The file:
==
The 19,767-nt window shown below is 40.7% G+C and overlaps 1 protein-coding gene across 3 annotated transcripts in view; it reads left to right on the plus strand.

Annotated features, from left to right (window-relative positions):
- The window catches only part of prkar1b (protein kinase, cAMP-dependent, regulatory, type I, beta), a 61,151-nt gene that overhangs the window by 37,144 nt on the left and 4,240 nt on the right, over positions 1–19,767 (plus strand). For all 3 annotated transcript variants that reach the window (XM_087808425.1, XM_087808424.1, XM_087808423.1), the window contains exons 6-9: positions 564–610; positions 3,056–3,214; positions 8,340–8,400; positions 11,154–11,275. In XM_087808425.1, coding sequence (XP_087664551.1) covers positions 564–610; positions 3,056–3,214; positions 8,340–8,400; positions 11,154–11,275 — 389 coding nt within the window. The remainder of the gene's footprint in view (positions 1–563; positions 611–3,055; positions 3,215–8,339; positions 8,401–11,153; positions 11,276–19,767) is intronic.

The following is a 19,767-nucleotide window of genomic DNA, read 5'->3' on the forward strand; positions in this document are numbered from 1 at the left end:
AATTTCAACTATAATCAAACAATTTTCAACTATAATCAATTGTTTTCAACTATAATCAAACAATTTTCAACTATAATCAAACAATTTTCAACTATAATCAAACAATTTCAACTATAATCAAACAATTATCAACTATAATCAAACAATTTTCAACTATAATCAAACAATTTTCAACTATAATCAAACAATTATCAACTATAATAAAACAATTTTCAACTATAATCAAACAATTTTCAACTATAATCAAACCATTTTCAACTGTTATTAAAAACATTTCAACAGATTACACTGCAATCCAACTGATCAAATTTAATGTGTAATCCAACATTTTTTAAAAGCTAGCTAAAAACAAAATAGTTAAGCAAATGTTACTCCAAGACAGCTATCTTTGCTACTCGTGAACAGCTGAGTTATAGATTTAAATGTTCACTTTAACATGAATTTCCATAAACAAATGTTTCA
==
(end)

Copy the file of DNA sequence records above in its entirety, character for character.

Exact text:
The 19,767-nt window shown below is 40.7% G+C and overlaps 1 protein-coding gene across 3 annotated transcripts in view; it reads left to right on the plus strand.

Annotated features, from left to right (window-relative positions):
- The window catches only part of prkar1b (protein kinase, cAMP-dependent, regulatory, type I, beta), a 61,151-nt gene that overhangs the window by 37,144 nt on the left and 4,240 nt on the right, over positions 1–19,767 (plus strand). For all 3 annotated transcript variants that reach the window (XM_087808425.1, XM_087808424.1, XM_087808423.1), the window contains exons 6-9: positions 564–610; positions 3,056–3,214; positions 8,340–8,400; positions 11,154–11,275. In XM_087808425.1, coding sequence (XP_087664551.1) covers positions 564–610; positions 3,056–3,214; positions 8,340–8,400; positions 11,154–11,275 — 389 coding nt within the window. The remainder of the gene's footprint in view (positions 1–563; positions 611–3,055; positions 3,215–8,339; positions 8,401–11,153; positions 11,276–19,767) is intronic.

The following is a 19,767-nucleotide window of genomic DNA, read 5'->3' on the forward strand; positions in this document are numbered from 1 at the left end:
AATTTCAACTATAATCAAACAATTTTCAACTATAATCAATTGTTTTCAACTATAATCAAACAATTTTCAACTATAATCAAACAATTTTCAACTATAATCAAACAATTTCAACTATAATCAAACAATTATCAACTATAATCAAACAATTTTCAACTATAATCAAACAATTTTCAACTATAATCAAACAATTATCAACTATAATAAAACAATTTTCAACTATAATCAAACAATTTTCAACTATAATCAAACCATTTTCAACTGTTATTAAAAACATTTCAACAGATTACACTGCAATCCAACTGATCAAATTTAATGTGTAATCCAACATTTTTTAAAAGCTAGCTAAAAACAAAATAGTTAAGCAAATGTTACTCCAAGACAGCTATCTTTGCTACTCGTGAACAGCTGAGTTATAGATTTAAATGTTCACTTTAACATGAATTTCCATAAACAAATGTTTCA